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  • My mother, who was living at Loretto nursing home in Syracuse, NY, had a brain tumor the size of a lemon in her head (the same tumor I now have). The tumor was removed, and though the operation was supposedly a success, she has lost her short-term memory and was often confused. But sometimes, she said remarkable things:
  • Hibiscus Wind


    My mother rolls her wheelchair to the red hibiscus
    at the window of the nursing home lounge,
    watches closely. Dusty petals tremble,
    and so do her thin shoulders, rounded
    under sweaters and afghans. She leans closer, bowing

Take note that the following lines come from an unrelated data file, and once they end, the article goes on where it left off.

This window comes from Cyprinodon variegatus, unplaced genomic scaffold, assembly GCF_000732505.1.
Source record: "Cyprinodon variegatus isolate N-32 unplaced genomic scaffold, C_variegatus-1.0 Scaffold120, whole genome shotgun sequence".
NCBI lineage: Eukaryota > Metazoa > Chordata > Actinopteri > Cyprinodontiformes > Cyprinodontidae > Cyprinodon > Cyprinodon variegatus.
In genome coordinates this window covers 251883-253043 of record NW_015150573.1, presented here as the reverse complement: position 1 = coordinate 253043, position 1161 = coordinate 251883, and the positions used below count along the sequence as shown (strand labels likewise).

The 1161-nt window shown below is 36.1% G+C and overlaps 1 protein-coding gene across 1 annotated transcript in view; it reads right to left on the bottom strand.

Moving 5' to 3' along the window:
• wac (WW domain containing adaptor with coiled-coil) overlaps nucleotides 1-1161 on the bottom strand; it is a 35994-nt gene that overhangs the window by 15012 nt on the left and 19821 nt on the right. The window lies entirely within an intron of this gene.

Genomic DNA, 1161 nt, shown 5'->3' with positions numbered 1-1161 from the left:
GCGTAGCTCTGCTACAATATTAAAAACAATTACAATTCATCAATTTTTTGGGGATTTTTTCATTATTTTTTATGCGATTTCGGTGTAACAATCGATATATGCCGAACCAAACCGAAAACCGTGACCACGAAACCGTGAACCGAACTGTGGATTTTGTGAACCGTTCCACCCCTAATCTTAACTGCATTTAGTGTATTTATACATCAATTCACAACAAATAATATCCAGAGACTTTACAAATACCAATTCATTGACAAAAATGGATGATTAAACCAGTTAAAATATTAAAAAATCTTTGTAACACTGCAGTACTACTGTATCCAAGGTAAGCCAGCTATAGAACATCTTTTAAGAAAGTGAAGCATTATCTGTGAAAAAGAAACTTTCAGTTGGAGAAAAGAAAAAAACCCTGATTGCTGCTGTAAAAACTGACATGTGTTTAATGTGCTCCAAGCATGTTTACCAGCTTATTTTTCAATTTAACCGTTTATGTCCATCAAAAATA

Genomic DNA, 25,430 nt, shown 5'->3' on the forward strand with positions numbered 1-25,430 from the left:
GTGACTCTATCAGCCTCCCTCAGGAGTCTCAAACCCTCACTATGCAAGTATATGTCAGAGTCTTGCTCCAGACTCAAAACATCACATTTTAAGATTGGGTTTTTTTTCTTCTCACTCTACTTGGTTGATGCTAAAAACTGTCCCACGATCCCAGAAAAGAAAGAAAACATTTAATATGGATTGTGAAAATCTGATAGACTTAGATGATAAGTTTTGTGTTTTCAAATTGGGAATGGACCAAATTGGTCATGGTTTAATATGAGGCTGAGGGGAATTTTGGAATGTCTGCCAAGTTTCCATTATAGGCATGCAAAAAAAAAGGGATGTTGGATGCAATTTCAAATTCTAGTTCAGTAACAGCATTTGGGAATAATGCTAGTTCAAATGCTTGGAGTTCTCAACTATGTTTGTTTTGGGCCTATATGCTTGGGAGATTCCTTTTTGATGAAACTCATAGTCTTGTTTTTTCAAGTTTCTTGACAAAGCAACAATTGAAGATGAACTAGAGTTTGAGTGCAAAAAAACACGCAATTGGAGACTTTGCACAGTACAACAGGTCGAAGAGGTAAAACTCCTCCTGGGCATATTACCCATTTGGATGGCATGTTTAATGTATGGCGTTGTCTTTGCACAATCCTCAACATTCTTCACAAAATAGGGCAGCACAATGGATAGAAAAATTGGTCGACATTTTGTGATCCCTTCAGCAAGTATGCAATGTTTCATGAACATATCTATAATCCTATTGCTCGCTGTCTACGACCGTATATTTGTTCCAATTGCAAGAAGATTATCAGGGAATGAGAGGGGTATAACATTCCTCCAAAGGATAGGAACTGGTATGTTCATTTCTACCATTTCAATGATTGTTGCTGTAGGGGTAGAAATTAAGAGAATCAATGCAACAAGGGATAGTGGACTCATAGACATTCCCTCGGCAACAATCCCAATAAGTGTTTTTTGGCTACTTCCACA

her head toward the fabric flowers, reaching
    out her arms. Her pale
    face reflects scarlet and gold. She smiles, glows
    with excitement, leans ever closer,
    encircles the plant with her hands.
    The air conditioner snorts, rattles, and wheezes.
    "Oh," she says, backing suddenly away,
    voice and hands falling. "It's only
    the wind. I thought small birds
    were gathering to burst from the blossoms
    and I wanted to be ready
    to catch one."

    *


    *

    Mary Stebbins Taitt
  • I put "now" as the date, because I don't remember the date and I am posting it now--and the poem is newly revised today. My mother died in January 2007.

    For sagas, I put first loves (who's more of a first love than one's mother?) and working (because poetry is my work.)

    I miss you all, no time to explain, will be back sometime I hope.
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